S v Ndengu (CR 33/2013) [2013] NAHCMD 141 (29 May 2013);

Group

Full judgment

REPORTABLE

REPUBLIC OF NAMIBIA

HIGH COURT OF NAMIBIA MAIN DIVISION, WINDHOEK

JUDGMENT

Case No: CR 33/2013

In the matter between:

THE STATE

and

LIKIUS NDENGU

(HIGH COURT MAIN DIVISION REVIEW REF NO 485/2012)

Neutral citation: S v Ndengu (CR 33-2013) [2013] NAHCMD 141 (29 May 2013)

Coram: HOFF, J and VAN NIEKERK, J

Delivered: 29 May 2013

Flynote: Criminal procedure – The accused – Report in terms of s 79 of Act 51 of 1977 – Court should follow provisions of s 78 – This includes a determination whether any of the parties dispute the report – Where prosecution disputes report which contains finding that accused is not criminally responsible for the crime because at the time of the commission of the offence he suffered from a mental illness court should explain to accused that he may subpoena and call any member of panel who enquired into his mental state to testify – where it becomes clear that prosecution and accused do not intend calling such witness the court should act in terms of s 186 by calling witness.

ORDER


  1. The conviction and sentence are set aside and the matter is remitted to the trial magistrate.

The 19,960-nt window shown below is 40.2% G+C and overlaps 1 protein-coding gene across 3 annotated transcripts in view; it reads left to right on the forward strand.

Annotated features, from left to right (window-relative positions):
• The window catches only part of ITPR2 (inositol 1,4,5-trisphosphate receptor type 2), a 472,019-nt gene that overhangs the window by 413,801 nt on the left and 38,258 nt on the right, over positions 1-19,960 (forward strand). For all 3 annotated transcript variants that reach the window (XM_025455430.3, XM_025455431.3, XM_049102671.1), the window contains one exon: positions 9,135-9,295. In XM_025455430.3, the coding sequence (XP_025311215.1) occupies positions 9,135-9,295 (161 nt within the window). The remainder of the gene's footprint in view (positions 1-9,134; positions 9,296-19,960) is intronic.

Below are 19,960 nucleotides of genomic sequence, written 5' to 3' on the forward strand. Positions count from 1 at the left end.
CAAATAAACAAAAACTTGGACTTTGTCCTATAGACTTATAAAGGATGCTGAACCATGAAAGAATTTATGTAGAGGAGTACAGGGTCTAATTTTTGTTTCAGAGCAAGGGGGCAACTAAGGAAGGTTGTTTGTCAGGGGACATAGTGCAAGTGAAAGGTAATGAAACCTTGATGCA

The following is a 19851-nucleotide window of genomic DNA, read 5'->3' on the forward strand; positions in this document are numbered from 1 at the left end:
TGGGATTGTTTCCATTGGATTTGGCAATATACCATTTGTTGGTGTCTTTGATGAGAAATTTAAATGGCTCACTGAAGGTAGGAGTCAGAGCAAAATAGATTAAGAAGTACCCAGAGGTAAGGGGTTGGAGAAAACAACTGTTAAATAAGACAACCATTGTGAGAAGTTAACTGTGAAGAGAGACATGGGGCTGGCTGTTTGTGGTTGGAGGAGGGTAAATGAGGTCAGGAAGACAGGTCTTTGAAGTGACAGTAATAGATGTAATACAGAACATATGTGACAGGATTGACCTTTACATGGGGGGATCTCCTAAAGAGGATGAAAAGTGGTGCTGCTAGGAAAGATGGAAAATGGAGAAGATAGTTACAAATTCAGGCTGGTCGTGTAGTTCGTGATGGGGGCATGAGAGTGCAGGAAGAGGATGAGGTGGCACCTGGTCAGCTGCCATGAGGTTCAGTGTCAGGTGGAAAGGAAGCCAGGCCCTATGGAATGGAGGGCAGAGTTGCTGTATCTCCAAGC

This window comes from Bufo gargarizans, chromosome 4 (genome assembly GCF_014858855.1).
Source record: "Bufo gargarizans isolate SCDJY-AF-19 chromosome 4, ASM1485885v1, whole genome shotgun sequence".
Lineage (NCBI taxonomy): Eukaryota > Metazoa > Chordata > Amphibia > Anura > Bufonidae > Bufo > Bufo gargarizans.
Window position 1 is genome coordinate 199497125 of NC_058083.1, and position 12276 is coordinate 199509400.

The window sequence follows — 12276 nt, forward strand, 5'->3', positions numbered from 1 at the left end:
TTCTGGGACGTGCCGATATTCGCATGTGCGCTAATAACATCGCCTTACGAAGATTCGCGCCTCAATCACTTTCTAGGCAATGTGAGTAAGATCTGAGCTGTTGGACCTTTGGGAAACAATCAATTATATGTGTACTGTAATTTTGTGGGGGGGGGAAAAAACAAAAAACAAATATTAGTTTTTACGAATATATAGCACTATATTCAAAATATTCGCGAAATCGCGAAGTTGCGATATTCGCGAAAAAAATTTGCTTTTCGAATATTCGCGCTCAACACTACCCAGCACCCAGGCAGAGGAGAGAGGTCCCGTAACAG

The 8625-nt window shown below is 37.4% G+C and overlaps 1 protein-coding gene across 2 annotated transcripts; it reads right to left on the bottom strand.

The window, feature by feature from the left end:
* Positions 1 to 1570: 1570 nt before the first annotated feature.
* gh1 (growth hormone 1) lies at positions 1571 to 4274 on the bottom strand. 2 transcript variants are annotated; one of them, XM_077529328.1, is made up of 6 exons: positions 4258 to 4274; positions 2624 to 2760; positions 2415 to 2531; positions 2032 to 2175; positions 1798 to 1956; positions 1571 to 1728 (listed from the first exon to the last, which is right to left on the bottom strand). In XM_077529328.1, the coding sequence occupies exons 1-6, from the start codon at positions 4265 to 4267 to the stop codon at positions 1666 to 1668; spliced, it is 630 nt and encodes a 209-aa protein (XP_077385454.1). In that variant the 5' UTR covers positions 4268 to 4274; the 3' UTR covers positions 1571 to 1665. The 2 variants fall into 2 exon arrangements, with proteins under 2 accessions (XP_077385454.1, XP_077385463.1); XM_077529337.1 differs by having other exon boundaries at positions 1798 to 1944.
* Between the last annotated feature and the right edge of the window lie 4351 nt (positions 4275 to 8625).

2. The accused shall be brought before the trial magistrate, who is directed to subpoena Dr Mthoko, or any other available member of the panel who enquired into the mental condition of the accused in terms of section 79 of the Criminal Procedure Act, 1977 (Act 51 of 1977), to testify about the enquiry and the report.

  3. The magistrate is directed to grant the prosecutor and the accused leave to examine or cross-examine the witness in terms of section 166(2) of the Criminal Procedure Act.

  4. After the proceedings have been concluded according to law, the magistrate shall either convict and sentence the accused or find the accused not guilty and detain him in terms of section 78(6) of the Criminal Procedure Act.

REVIEW JUDGMENT

VAN NIEKERK, J (HOFF, J concurring):